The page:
Much of western society is predicated on the idea that knowledge consists of a variety of objective truths. When we hear the word “disability” or “autism” we are guided to understand the word in a particular way. This unfortunately fails to capture the dynamic and highly contextual nature of human understanding. Neuronormativity, then, is an attempt to remove context from human neurological experience.
The creation of worlds
Knowledge is socially constructed. Each word we speak carries with it the effect of each interaction we have had with society. When I state that I am Disabled or Autistic, I inevitably will have a different understanding of what I mean than the meaning you will draw from it.
The space between the context of our understanding can be conceived of as the space between worlds. While our world may carry striking similarities, we can never objectively prove that they are the same. Rather than occupying a shared reality, we create contextual worlds that may cross boundaries with each other in places.
Neuronormativity and the elimination of context
When I consider normativity that is directed toward our embodiment and experience of the world, I see the death of context. Neuronormativity is that clandestine effort to label some contextual worlds as “wrong” and bolster some as “closer to the truth”. What is important here is that while neuronormativity claims an objective truth to one’s neurocognitive machinations, no human ever achieves the objective truth that it claims to hold.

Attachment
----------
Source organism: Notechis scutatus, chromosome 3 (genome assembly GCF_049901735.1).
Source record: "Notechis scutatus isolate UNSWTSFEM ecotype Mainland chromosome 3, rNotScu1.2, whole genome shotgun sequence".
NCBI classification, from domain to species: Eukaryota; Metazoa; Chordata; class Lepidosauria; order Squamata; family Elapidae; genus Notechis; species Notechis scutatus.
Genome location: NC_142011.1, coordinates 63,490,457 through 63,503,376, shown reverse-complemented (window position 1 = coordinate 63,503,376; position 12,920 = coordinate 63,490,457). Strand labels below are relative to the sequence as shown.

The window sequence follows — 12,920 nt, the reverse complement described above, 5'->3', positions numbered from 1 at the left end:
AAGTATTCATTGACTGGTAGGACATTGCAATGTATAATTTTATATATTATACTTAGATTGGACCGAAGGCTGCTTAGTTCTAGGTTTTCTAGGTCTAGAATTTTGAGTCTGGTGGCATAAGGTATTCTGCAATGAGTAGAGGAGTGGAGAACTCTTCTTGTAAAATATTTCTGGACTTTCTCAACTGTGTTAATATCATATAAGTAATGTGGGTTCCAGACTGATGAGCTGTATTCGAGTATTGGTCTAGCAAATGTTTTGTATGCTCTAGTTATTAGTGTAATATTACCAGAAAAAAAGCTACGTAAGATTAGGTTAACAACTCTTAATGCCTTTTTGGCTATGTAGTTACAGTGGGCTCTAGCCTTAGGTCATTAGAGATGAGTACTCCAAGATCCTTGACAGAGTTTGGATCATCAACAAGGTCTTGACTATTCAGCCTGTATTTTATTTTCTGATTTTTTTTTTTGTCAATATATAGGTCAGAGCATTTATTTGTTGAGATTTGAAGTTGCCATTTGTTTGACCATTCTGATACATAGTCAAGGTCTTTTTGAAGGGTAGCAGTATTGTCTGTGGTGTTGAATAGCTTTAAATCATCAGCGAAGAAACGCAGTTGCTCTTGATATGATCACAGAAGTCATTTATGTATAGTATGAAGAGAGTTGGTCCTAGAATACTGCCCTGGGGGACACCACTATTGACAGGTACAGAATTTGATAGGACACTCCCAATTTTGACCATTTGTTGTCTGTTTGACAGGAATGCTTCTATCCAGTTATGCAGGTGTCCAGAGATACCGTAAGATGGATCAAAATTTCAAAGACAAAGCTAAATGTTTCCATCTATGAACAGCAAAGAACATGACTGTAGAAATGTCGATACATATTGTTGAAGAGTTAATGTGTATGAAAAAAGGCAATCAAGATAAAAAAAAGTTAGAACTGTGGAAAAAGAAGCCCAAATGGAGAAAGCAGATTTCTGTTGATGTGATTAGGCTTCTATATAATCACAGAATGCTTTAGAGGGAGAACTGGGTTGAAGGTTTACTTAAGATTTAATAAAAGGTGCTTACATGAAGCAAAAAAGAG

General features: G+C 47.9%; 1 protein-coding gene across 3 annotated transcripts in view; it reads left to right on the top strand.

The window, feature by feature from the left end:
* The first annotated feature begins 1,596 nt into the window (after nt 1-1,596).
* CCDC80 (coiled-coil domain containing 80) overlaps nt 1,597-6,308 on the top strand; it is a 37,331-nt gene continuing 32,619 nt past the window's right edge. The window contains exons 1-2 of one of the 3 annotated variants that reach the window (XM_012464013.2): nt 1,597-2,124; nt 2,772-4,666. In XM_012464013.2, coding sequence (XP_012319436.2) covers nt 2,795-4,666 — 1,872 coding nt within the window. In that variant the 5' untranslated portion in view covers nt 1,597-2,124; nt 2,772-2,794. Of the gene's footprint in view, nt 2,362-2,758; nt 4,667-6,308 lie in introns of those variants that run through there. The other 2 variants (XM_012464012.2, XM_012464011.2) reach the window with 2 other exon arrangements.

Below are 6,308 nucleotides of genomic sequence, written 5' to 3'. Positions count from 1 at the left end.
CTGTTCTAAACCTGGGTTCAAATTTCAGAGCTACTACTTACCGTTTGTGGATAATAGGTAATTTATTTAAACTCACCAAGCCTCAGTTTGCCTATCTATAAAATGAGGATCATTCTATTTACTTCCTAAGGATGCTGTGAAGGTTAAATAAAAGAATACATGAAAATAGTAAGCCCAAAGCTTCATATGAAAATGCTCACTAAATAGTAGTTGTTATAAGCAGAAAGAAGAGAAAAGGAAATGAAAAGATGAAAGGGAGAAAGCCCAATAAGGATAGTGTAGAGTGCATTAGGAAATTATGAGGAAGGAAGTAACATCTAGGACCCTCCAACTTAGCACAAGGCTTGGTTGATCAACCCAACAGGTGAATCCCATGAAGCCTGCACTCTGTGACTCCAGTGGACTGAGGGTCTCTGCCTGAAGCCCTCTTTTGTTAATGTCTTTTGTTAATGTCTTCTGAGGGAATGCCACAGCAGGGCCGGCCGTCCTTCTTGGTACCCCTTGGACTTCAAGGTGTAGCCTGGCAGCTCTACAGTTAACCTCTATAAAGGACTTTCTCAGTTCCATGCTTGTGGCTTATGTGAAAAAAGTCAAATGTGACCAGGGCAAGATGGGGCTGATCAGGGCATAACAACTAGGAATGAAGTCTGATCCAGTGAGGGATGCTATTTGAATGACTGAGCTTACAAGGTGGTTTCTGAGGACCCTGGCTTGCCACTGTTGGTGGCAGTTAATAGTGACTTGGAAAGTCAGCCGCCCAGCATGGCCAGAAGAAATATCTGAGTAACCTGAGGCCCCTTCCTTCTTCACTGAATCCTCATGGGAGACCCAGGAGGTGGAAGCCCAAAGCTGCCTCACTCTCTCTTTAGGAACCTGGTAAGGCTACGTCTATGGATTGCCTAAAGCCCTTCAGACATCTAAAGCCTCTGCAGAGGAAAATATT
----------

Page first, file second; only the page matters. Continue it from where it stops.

Paradoxically, neuronormativity creates a world devoid of context, where one can never actually satisfy the truth of the matter. All humans fall below standard to some extent. Of course, some of us have more privilege than others, but importantly, we are guided to always strive to achieve an inaccessible truth. Regardless of our contextual world.
The contextual nature of Autistic experience
Perhaps one of the most pervasive and harmful applications of neuronormativity’s erasure is within the lives of Autistic people. Autistic experience is highly contextual, with an infinite number of ways that people can respond to and understand it. Neuronormativity seeks to erase any context within the Autistic experience that positions our existence as something other than a problematised one.
Each Autistic performance creates a contextual world of meaning. What we summarise as shared experience is actually the liminal spaces where one person’s contextual world crosses into another. In this sense, each Autistic person represents a point within a rhizomatic network, from which shared context can become community. Neuronormativity seeks to reset those liminal spaces, and enforce a generalised context. Neuronormativity is the death of our reality.
Neuronormativity is the death of community.